Dear Lord, why did I ever choose to do this?
The Lurkers in the Library
by Patricia Nead Elrod
AD&D Levels 1-3
Six pages that boil down to “a couple of orcs break in to a library.” The library is exhaustively described to a degree where all of the words run together and you don’t get a good picture of what it is. The party stumbles upon a scene In Media Res and are told a tentacle came through a wall and grabbed people. They are expected to look in to things and explore the library to eventually stumble upon the orcs. An effort is made to give the orcs and hostages personalities but its unclear if that’s ever going to come up in play. I suspect that the orcs are just gonna be hacked down. In spite of the length this is, in reality, just the barest outline of an adventure.
The Crypt of Istaris
by Richard Fichera
Oh boy, a full page of read-aloud! Soliloquy, HO! AND a page of useless background?!! And useless fresco’s on the walls showing suffering?!?! Say it isn’t so! A symmetrical star layout?!?! Hot diggity dirt! Ok, I’m being a bit unfair; it has some bad points but it is virtually chock full of interesting rooms. There’s a nice statue trap/puzzle in room 3, a set piece with piercers in room 4, weird experimented on ogres ala Doc Frankenstein in room 6, weird nozzles and gas in room 7, and a strange ceiling in room 8 … and so on. There’s some bullshit “only 20% of the time” and the like nonsense. This is a tournament module, and so that explains a lot of the set piece type encounters, but it’s also got some nice environments, descriptions, and the like, especially for the time in question. It’s much closer to the positive aspects of C1-Hidden Shrine than it is the crapfests that usually appear in Dungeon.
The Djinni’s Ring
by Vince Garcia
This is a Choose Your Own Adventure solo adventure with an elf in an Arabian Nights type environment.
The Golden Bowl of Ashu H’san
by Rick Swan
This is a linear wilderness adventure. You’re on a mission for a village, wander down a trail meeting people, and then end up at he adventure site where the thing finishes up. One of the things I like about the OA adventures in Dungeon, thus far, is how the spirits are much closer and integrated in to the life of the surrounding lands. This adventure is no different. A remote farming village is experiencing a drought and the old head man knows that someone has to go to their sacred site and see what’s up with their protective spirit. As usual, no one in the village s brave enough to go. The party then has ten or so encounters in the wacky & wonderful world of Dungeon OA. There’s a nice fairy tale feel here, with injured animals, old wells, haughty warriors blocking a shrine, and a forceful merchant. It’s exactly the sort of content I like to see in an adventure: whimsical and fanciflul, appealing to some of the old historical tropes. There’s a good mix of combat and role-playing. I approve.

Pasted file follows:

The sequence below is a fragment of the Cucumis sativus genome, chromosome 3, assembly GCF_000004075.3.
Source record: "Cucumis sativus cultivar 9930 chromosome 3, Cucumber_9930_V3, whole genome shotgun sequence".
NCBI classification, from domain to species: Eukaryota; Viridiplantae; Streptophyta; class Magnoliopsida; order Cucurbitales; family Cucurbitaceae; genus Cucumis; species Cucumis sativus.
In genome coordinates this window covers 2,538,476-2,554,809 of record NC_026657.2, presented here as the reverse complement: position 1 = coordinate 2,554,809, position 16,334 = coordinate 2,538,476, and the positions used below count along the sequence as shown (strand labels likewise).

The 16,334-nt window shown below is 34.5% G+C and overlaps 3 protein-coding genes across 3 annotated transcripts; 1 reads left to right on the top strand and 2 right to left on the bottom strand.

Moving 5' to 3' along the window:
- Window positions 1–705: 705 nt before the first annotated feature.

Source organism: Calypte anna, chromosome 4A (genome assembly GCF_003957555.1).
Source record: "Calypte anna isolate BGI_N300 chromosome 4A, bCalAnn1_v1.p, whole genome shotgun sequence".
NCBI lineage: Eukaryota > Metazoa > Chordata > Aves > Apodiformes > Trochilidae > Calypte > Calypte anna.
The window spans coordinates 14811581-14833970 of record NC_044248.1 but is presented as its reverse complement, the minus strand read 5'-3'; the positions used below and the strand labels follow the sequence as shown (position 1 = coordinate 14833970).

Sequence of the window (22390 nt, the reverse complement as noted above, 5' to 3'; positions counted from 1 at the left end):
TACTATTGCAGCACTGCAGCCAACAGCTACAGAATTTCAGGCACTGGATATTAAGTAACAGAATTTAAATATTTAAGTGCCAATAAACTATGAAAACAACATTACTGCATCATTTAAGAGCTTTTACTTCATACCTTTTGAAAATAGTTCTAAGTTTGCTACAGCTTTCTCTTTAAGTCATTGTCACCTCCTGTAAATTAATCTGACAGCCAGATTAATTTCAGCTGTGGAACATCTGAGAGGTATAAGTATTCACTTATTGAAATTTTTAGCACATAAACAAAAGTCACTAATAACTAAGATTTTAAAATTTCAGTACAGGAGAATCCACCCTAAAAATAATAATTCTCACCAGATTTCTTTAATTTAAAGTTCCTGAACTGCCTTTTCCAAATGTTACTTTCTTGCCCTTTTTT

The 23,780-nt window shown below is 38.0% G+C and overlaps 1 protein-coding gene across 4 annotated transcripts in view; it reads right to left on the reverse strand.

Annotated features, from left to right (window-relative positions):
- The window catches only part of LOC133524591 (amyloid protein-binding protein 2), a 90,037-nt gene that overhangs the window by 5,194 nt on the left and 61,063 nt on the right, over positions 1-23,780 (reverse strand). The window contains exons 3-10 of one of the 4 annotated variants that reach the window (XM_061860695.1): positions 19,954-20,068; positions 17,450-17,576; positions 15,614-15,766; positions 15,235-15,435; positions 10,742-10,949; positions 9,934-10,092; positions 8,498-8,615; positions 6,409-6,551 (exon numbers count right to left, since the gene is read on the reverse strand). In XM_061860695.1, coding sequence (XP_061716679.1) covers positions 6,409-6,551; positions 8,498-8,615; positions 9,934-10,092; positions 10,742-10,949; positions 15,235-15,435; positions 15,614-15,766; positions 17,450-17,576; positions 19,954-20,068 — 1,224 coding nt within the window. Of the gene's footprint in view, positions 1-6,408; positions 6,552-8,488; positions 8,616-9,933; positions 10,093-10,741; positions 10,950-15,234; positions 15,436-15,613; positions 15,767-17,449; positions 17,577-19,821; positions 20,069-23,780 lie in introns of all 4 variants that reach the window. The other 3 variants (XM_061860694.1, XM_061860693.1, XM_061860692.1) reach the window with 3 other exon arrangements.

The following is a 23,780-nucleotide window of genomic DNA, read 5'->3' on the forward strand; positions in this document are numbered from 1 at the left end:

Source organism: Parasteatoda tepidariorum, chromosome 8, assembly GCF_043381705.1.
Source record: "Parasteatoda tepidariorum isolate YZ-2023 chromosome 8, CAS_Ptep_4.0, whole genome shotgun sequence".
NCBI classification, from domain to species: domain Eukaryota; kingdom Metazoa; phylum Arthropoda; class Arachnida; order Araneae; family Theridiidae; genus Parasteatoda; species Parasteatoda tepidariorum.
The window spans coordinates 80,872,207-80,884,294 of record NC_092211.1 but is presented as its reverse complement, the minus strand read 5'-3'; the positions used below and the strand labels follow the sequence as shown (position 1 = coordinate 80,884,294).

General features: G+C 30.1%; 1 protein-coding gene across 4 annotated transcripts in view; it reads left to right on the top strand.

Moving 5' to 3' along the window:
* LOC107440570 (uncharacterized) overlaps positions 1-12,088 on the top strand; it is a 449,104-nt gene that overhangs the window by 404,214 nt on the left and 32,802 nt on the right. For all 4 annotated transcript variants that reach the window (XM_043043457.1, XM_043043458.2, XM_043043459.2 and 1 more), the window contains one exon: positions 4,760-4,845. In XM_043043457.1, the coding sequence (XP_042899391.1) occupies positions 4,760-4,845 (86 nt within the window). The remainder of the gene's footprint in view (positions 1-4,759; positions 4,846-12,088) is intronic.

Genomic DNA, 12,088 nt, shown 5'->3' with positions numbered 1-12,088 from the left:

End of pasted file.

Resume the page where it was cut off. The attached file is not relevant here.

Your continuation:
The Ghostship Gambit
by Randy Maxwell
This isn’t really an adventure but rather an encounter with a ghost ship. A port town is having trouble with many of the ships coming in being attacked by a ghost ship. The characters get hired to do something about it. That entails hiring a ship and sailing out, having no encounters, and meeting the ghost ship. Which is actually just some pirate aquatic elves. Eight of them. Adventure over. There’s not really much here, in spite of the page count.
The Plight of Cirria
by Grant & David Boucher
This is a tedious wilderness adventure followed by a tedious cloud castle adventure. A poly’d dragon hires you to find her mate and hands you a map. The map, a collection of symbols and directions, may be the best part of the adventure, although it’s very simple. You then get to make 80 wandering monster checks over 20 days. This takes you past a number of mundane encounters that tend toward either the environmental or normal. You also pass two monster hideouts, which at least provide a speed bump. It never amazes me how something exotic and fantastic, like a cloud castle, can be made in to something boring. The descriptions are mundane and boring. In the end you kill a couple of demons and wizards. Joy. Boring. There’s a convoluted trap room that you might be able to salvage, but not much else. It’s just a flat and boring adventure with charm, depth, and very very little interesting and gameable material.